“Migratory birds like me don’t recognise human borders.  We travel around the Earth, crossing oceans and deserts, powered sustainably by caterpillars, just to survive and breed.  As humans, you are changing the planet in profound ways.  Please ensure there are places for us to rest and refuel along the way so that we all may prosper.”

The fact that we last heard from BAYAN close to Kunming, Yunnan Province in China is fitting.  Next year, this city is due to host the 15th Conference of the Parties (COP15) to the United Nations Convention on Biological Diversity, at which governments are due to agree a “new deal for nature” including targets to slow and reverse the loss of biodiversity.  In many ways it is the most important meeting ever on nature. 

Wouldn’t it be good to think that BAYAN’s legacy is to send his message to delegates to the UN meeting in Kunming?

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Thank you to everyone who has supported, followed and engaged with Баян (BAYAN) and the other Mongolian Cuckoos during this project.  You have all helped to raise awareness about migratory birds and the places they need.       

BAYAN’s journey at a glance:

7 June 2019: fitted with a tag (number 170437) at Khurkh in northern Mongolia.  

11 June 2019: named by schoolchildren at Khurkh Village School

7 June 2019 to 9 May 2020: Mongolia – China – Myanmar – India – Bangladesh – India – Oman – Saudi Arabia – Yemen – Saudi Arabia – Eritrea – Ethiopia – South Sudan – Kenya – Uganda – Kenya – Tanzania – Mozambique – Malawi – Mozambique – Malawi – Mozambique – Zambia – Malawi – Tanzania – Kenya – Somalia – India – Bangladesh – India – Myanmar – China (31 border crossings involving 18 countries)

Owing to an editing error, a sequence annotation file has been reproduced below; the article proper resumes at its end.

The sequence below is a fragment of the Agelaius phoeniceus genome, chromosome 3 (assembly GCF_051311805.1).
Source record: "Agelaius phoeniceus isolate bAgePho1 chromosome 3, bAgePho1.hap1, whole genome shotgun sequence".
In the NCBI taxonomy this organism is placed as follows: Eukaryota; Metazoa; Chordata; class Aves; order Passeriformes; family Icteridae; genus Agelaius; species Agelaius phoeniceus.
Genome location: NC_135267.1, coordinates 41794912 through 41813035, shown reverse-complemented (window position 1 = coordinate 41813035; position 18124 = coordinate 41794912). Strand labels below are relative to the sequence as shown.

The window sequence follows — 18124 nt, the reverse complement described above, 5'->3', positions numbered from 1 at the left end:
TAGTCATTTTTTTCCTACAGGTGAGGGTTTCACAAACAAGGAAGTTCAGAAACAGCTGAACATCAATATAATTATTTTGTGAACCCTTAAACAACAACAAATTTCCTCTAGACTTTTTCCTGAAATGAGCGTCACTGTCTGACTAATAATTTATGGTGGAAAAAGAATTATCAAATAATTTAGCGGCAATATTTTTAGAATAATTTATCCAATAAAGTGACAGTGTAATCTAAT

Total distance: c24,000km

Rest In Peace Баян (BAYAN) 🙏

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Mongolian Cuckoos Cross The Arabian Sea, Enchanting A Nation

Thanks to modern technology, we are beginning to unlock the secrets of our migratory birds.  And, although removing some of the mystery, gaining knowledge of these journeys in no way diminishes our awe at what these birds achieve in terms of endurance and navigation.  Every year, a new generation of birds following in their predecessors wing-flaps, inspires a new group of people. 

When it all began in June 2019, one of the aims of the Mongolian Cuckoo Project was to engage the public about migratory birds and the places they need.  Knowledge and experience are the first steps towards falling in love with nature and, as Baba Dioum, the Senegalese conservationist famously said: 

“In the end, we will conserve only what we love; we will love only what we understand and we will understand only what we are taught.”